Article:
Ashwagandha (Withania somnifera) is a member of the solanaceaae (nightshade) family of flowering plants and a staple in the traditional Ayurvedic system of medicine. It is commonly called Indian ginseng or winter cherry, but “ashwagandha” literally means “smell of horse,” since the herb’s fresh roots smell like horse, and ancient lore holds that one who takes the herb extracts may develop the vitality and strength of a horse.1
It has multiple rejuvenative effects on the human body, and thus is also referred to as a “royal herb.” The botanical is multipurpose in nature and acts on different areas of the body, such as the immune, neurological, endocrinal, energy-production and reproductive systems.2
After eight weeks, adults treated with 300 mg of ashwagandha (as KSM-66 from Ixoreal Biomed) twice daily demonstrated significant improvements in both immediate and general memory.3
Stress is accompanied by increase in serum cortisol levels. Ashwagandha, being an adaptogen, is known to promote homeostasis and reduce serum cortisol level. A study found KSM-66 Ashwagandha at 300 mg twice daily for eight weeks caused noticeable decrease in perceived stress among healthy subjects by 44 percent from the baseline, which was statistically significant compared to the placebo group.4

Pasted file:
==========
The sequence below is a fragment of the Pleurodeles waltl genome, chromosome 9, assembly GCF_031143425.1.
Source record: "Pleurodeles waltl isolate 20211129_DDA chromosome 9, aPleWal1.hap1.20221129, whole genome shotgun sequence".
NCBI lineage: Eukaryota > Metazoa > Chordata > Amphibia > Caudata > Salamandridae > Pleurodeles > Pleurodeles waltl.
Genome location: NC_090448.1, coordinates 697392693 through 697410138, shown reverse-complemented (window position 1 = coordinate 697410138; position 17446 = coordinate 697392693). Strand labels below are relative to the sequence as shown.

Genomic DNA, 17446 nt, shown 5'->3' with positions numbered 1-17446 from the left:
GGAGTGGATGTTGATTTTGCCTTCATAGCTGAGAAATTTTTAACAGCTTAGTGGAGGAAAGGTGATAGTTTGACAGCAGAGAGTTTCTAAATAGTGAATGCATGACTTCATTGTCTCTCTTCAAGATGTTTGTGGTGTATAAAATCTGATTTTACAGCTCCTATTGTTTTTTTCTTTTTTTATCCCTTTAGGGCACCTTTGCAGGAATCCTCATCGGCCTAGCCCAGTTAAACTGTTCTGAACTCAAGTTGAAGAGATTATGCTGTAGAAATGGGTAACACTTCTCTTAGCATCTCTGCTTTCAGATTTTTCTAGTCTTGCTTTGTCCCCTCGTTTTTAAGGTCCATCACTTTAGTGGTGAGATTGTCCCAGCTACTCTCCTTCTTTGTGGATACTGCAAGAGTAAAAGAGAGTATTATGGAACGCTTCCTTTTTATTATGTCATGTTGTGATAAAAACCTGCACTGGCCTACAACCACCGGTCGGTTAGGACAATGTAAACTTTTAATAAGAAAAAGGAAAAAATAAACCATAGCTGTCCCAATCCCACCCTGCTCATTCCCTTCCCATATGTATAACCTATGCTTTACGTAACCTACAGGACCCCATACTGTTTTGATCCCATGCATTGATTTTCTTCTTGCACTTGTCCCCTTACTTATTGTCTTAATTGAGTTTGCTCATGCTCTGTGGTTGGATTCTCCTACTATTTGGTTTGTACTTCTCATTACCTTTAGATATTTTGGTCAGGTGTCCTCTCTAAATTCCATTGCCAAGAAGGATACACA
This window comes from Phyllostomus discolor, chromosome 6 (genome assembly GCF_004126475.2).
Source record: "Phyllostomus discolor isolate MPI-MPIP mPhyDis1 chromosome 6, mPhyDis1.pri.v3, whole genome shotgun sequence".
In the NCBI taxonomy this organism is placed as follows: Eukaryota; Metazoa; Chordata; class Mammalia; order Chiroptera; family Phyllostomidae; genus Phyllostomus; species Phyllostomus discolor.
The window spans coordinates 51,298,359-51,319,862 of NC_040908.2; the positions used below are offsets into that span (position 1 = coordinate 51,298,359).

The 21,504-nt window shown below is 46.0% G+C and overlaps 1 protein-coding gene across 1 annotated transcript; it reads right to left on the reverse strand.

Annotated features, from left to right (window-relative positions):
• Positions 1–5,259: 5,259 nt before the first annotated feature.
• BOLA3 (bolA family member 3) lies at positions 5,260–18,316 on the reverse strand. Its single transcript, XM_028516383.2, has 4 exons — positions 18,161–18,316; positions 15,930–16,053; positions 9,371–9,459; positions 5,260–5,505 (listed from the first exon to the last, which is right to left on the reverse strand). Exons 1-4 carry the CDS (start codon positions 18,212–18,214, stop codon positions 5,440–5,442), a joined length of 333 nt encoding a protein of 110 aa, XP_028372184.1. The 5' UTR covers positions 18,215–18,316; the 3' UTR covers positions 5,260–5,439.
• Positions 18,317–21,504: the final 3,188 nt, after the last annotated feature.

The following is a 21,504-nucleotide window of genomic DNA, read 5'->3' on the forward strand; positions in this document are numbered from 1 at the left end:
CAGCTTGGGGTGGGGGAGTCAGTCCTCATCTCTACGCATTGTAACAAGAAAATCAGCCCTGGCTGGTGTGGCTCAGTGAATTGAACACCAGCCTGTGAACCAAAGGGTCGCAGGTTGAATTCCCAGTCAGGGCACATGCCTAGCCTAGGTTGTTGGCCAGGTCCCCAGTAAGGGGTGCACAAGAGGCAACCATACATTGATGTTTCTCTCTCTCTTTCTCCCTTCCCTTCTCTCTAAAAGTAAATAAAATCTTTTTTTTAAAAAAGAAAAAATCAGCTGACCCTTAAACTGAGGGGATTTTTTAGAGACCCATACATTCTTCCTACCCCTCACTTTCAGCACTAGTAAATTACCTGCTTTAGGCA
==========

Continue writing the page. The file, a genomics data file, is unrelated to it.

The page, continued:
In a rat model of chronic stress syndrome, ashwagandha and Panax ginseng extracts decreased the frequency and severity of stress-induced ulcers, reversed stress-induced inhibition of male sexual behavior and inhibited the effects of chronic stress on retention of learned tasks.5
Chronic stress is frequently accompanied by increase in serum cortisol and food cravings, and a decrease in dietary control and mental well-being, which are all associated with weight gain. Taking KSM-66 (300 mg twice daily) for eight weeks produced a nearly 33 percent reduction in perceived stress scores from the baseline compared to placebo group.6
Learn more about these studies and the health benefits of ashwagandha in INSIDER’s Digital Magazine on Adaptogens.
1. Singh S, Sushil K. “Withania somnifera: The Indian Ginseng Ashwagandha.” 1998. Central Institute of Medicinal and Aromatic Plants, Lucknow. ISBN 8186943919; 9788186943915.
2. Patnaik N. “Role of Brahmi and Ashwagandha in Anti-Ageing.” Journal of Biosciences and Medicines. 2015;(3)102-104.
3. Choudhary D, Bhattacharyya S, Bose S. “Efficacy and Safety of Ashwagandha (Withania somnifera (L.) Dunal) Root Extract in Improving Memory and Cognitive Functions.” J Diet Suppl. 2017;14(6):599-612.
4. Chandrasekhar K, Kapoor J, Anishetty S. “A prospective, randomized double-blind, placebo-controlled study of safety and efficacy of a high-concentration full-spectrum extract of Ashwagandha root in reducing stress and anxiety in adults” Indian J Psychol Med. 2012 Jul;34(3):255-62. DOI: 10.4103/0253-7176.106022.
5. Bhattacharya S, Muruganandam A. “Adaptogenic activity of Withania somnifera: an experimental study using a rat model of chronic stress.” Pharmacol Biochem Behav. 2003;75(3):547-555.
6. Choudhary D, Bhattacharyya S, Joshi K. “Body Weight Management in Adults Under Chronic Stress Through Treatment With Ashwagandha Root Extract: A Double-Blind, Randomized, Placebo-Controlled Trial.” J Evid Based Complementary Altern Med. 2017 Jan;22(1):96-106.